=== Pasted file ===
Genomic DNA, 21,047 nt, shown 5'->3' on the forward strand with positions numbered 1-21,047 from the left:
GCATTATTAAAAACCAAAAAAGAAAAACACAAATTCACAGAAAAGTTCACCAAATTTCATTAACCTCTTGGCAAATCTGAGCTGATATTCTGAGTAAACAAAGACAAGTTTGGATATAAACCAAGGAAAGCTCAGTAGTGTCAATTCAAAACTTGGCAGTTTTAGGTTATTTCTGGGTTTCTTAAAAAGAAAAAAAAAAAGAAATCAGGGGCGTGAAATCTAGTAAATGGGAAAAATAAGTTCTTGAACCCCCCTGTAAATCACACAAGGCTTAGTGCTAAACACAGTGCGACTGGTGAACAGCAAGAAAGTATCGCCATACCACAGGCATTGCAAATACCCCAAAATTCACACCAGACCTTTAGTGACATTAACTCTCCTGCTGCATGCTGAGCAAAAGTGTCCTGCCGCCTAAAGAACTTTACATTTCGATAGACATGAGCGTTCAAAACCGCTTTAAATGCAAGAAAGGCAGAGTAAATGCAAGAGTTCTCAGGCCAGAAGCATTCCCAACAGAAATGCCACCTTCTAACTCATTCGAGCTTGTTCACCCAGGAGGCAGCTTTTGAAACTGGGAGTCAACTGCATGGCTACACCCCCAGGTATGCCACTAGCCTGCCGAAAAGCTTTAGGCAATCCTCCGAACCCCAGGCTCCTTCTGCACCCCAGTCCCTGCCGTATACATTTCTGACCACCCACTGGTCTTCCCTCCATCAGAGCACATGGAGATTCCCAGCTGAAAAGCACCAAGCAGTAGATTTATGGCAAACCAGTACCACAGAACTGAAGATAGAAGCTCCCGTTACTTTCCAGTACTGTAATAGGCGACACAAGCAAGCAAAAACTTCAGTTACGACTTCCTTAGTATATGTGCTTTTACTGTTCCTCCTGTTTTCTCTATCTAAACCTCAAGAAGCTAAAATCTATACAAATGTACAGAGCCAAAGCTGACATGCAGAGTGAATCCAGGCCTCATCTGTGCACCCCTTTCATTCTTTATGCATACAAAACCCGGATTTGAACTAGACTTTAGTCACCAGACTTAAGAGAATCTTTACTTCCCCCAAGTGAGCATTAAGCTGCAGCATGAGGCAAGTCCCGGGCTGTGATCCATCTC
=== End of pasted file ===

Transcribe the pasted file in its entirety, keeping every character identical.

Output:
Genomic DNA, 21,047 nt, shown 5'->3' on the forward strand with positions numbered 1-21,047 from the left:
GCATTATTAAAAACCAAAAAAGAAAAACACAAATTCACAGAAAAGTTCACCAAATTTCATTAACCTCTTGGCAAATCTGAGCTGATATTCTGAGTAAACAAAGACAAGTTTGGATATAAACCAAGGAAAGCTCAGTAGTGTCAATTCAAAACTTGGCAGTTTTAGGTTATTTCTGGGTTTCTTAAAAAGAAAAAAAAAAAGAAATCAGGGGCGTGAAATCTAGTAAATGGGAAAAATAAGTTCTTGAACCCCCCTGTAAATCACACAAGGCTTAGTGCTAAACACAGTGCGACTGGTGAACAGCAAGAAAGTATCGCCATACCACAGGCATTGCAAATACCCCAAAATTCACACCAGACCTTTAGTGACATTAACTCTCCTGCTGCATGCTGAGCAAAAGTGTCCTGCCGCCTAAAGAACTTTACATTTCGATAGACATGAGCGTTCAAAACCGCTTTAAATGCAAGAAAGGCAGAGTAAATGCAAGAGTTCTCAGGCCAGAAGCATTCCCAACAGAAATGCCACCTTCTAACTCATTCGAGCTTGTTCACCCAGGAGGCAGCTTTTGAAACTGGGAGTCAACTGCATGGCTACACCCCCAGGTATGCCACTAGCCTGCCGAAAAGCTTTAGGCAATCCTCCGAACCCCAGGCTCCTTCTGCACCCCAGTCCCTGCCGTATACATTTCTGACCACCCACTGGTCTTCCCTCCATCAGAGCACATGGAGATTCCCAGCTGAAAAGCACCAAGCAGTAGATTTATGGCAAACCAGTACCACAGAACTGAAGATAGAAGCTCCCGTTACTTTCCAGTACTGTAATAGGCGACACAAGCAAGCAAAAACTTCAGTTACGACTTCCTTAGTATATGTGCTTTTACTGTTCCTCCTGTTTTCTCTATCTAAACCTCAAGAAGCTAAAATCTATACAAATGTACAGAGCCAAAGCTGACATGCAGAGTGAATCCAGGCCTCATCTGTGCACCCCTTTCATTCTTTATGCATACAAAACCCGGATTTGAACTAGACTTTAGTCACCAGACTTAAGAGAATCTTTACTTCCCCCAAGTGAGCATTAAGCTGCAGCATGAGGCAAGTCCCGGGCTGTGATCCATCTC